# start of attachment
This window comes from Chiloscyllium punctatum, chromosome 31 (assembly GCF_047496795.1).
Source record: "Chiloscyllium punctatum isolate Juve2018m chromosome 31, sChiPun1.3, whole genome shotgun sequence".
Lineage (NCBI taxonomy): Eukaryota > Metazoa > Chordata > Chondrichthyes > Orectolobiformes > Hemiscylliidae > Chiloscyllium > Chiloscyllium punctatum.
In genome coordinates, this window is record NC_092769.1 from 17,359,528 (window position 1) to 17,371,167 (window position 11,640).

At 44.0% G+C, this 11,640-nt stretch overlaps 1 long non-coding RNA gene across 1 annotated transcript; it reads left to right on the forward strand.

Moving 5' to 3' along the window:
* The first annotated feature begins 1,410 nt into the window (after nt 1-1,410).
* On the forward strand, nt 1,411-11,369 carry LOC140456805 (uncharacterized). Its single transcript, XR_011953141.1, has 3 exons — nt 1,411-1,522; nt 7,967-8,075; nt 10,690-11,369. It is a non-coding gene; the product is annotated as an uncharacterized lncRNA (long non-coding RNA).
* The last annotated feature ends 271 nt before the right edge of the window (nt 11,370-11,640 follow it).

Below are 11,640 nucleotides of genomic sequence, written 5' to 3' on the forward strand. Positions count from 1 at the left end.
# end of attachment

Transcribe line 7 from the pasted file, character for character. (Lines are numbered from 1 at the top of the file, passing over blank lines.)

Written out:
* The first annotated feature begins 1,410 nt into the window (after nt 1-1,410).